Jones Company LLC (The) v. Laborers' International Union of North America
MEMORANDUM OPINION : IT IS HEREBY ORDERED the Motion for Summary Judgment filed by Defendant is GRANTED, as to Count I of the Amended Complaint; Doc. 3IT IS FURTHER ORDERED that Counts II-IV of the Amended Complaint are DISMISSED; Doc. 3 IT IS FURTHER ORDERED that a Judgment shall issue this same day incorporating this Memorandum Opinion.. Signed by Magistrate Judge Mary Ann L. Medler on 5/3/11. (LGK)
UNITED STATES DISTRICT COURT
EASTERN DISTRICT OF MISSOURI
THE JONES COMPANY HOMES, LLC,1
LABORERS’ INTERNATIONAL UNION
OF NORTH AMERICA,
Case No. 4:09CV1965MLM
Before the court is the Motion for Summary Judgment filed by Defendant Laborers’
International Union of North America (“LIUNA”). Doc. 101. Plaintiff the Jones Company Homes,
LLC, (“Plaintiff”) filed a Response. Doc. 103. LIUNA filed a Reply. Doc. 108. The parties have
consented to the jurisdiction of the undersigned United States Magistrate Judge pursuant to 28
U.S.C. § 636(c). Doc. 13.
STANDARD FOR SUMMARY JUDGMENT
The court may grant a motion for summary judgment if "the pleadings, depositions, answers
to interrogatories, and admissions on file, together with the affidavits, if any, show that there is no
genuine issue as to any material fact and that the moving party is entitled to judgment as a matter of
law." Fed. R. Civ. P. 56(c); see also Celotex Corp. v. Catrett, 477 U.S. 317, 322 (1986). The
substantive law determines which facts are critical and which are irrelevant. Only disputes over facts
Plaintiff has changed its name to Pulte Homes of St. Louis, LLC. Facts relevant to
when Plaintiff changed its name are disputed.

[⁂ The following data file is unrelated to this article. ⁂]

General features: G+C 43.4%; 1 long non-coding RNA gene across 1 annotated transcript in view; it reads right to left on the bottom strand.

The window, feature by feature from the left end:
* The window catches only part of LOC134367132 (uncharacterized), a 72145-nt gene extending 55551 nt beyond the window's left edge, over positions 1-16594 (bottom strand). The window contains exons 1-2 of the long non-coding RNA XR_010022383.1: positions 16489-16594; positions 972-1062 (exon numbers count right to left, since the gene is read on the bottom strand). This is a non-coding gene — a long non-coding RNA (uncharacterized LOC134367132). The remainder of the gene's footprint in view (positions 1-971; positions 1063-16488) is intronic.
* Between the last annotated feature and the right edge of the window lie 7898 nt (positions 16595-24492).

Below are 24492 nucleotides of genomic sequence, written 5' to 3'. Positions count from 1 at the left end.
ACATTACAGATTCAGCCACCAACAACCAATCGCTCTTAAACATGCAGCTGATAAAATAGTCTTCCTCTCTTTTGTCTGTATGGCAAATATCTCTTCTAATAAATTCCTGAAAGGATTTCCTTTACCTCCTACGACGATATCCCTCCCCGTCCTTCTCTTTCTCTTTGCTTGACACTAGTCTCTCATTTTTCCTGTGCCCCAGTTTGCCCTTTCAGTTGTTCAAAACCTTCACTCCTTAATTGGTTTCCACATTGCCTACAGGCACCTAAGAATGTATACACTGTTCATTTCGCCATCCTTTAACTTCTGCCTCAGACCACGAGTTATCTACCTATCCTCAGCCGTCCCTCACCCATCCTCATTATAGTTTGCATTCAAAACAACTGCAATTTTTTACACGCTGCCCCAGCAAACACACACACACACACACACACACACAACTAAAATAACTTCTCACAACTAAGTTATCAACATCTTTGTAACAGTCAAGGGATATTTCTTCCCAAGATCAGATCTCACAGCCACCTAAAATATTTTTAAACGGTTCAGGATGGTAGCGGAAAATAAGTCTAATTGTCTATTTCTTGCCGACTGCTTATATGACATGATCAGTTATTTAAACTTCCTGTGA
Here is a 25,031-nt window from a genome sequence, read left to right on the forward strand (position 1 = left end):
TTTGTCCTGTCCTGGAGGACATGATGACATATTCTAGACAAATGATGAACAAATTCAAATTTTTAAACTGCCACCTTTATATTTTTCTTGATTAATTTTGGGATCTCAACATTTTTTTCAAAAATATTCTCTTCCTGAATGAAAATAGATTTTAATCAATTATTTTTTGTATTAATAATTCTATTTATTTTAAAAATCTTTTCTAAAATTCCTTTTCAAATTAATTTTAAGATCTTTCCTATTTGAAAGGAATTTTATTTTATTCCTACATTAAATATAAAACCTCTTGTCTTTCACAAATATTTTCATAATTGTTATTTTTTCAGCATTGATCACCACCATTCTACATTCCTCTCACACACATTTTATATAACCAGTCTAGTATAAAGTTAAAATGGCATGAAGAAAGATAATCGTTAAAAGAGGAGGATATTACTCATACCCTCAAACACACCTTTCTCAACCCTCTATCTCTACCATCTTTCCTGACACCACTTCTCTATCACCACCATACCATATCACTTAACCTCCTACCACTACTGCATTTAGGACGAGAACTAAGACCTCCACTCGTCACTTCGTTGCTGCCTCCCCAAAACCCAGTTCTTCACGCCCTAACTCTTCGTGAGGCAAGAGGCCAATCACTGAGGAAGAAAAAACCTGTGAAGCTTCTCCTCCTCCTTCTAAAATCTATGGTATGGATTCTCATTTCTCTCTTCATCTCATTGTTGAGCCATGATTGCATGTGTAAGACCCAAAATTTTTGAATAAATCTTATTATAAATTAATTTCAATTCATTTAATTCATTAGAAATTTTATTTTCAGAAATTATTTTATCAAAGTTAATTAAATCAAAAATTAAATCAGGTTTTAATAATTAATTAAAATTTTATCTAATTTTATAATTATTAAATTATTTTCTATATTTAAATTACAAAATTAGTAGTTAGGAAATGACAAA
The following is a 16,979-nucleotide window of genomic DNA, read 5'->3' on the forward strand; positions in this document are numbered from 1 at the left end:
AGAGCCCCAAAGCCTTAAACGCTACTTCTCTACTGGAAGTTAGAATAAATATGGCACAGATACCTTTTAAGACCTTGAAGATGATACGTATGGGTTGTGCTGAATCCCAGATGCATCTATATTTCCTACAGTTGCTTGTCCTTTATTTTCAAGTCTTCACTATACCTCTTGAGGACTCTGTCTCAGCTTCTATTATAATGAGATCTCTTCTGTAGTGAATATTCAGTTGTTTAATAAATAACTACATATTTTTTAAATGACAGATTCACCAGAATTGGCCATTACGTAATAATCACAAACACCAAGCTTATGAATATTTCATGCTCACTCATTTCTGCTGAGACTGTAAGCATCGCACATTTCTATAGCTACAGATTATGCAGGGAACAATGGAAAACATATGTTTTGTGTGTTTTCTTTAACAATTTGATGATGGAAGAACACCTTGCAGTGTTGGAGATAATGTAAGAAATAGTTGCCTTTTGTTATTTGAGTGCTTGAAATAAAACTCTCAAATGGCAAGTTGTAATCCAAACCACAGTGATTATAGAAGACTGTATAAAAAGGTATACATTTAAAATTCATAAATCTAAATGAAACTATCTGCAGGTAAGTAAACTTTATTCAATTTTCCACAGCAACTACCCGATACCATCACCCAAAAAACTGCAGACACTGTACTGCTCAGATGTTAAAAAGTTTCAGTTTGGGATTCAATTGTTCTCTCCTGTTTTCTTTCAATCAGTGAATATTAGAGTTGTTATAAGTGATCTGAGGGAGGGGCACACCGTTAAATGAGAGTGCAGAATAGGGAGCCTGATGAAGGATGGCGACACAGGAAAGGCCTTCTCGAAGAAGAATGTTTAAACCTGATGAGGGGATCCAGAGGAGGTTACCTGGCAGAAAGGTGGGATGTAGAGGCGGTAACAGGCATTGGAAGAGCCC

that might affect the outcome will properly preclude summary judgment. Anderson v. Liberty Lobby,
Inc., 477 U.S. 242, 248 (1986). Summary judgment is not proper if the evidence is such that a
reasonable jury could return a verdict for the nonmoving party. Id. See also Fenny v. Dakota, Minn.
& E.R.R. Co., 327 F.3d 707, 711 (8th Cir. 2003) (holding that an issue is genuine “if the evidence
is sufficient to allow a reasonable jury to return a verdict for the non-moving party”).
A moving party always bears the burden of informing the court of the basis of its motion.
Celotex, 477 U.S. at 323. Once the moving party discharges this burden, the nonmoving party must
set forth specific facts demonstrating that there is a dispute as to a genuine issue of material fact, not
the “mere existence of some alleged factual dispute.” Fed. R. Civ. P. 56(e); Anderson, 477 U.S. at
247. The nonmoving party may not rest upon mere allegations or denials of his pleading. Anderson,
477 U.S. at 256. “Factual disputes that are irrelevant or unnecessary” will not preclude summary
judgment. Id. at 248.
In passing on a motion for summary judgment, the court must view the facts in the light most
favorable to the nonmoving party, and all justifiable inferences are to be drawn in its favor. Id. at
255; Raschick v. Prudent Supply, Inc., 830 F.2d 1497, 1499 (8th Cir. 1987). The court's function
is not to weigh the evidence, but to determine whether there is a genuine issue for trial. Anderson,
477 U.S. at 249. However, “[t]he mere existence of a scintilla of evidence in support of the
[nonmoving party’s] position will be insufficient.” Id. at 252. With these principles in mind, the court
turns to an analysis of LIUNA’s Motion.
BACKGROUND and UNDISPUTED FACTS2
In its First Amended Complaint, Doc. 3, Plaintiff alleges that its claims involve alleged
The facts are undisputed unless otherwise stated.
unlawful secondary activity in violation of § 8(b)(4) of the National Labor Relations Act (“NLRA”),
codified as 29 U.S.C. § 158(b)(4), and § 187 of the Labor-Management Relations Act of 1947
(“LMRA”), 29 U.S.C. § 187; that its claims also involve tortious interference with business
expectancy and unlawful conversion; that, on October 19, 2009, as part of its ongoing campaign to
unionize certain contractors and subsidiaries with whom Pulte Homes, Inc. (“PHI”) does business,
and to force those subsidiaries and contractors to exclusively use union subcontractors, LIUNA
engaged in a concerted attack against Plaintiff and its employees; and that these acts included assault,
battery, theft, destruction of properly, and other unlawful activities.
Plaintiff further alleges that PHI, the largest new home builder in the United States, operates
in multiple locations throughout the United States; that Plaintiff is a builder of new homes in the St.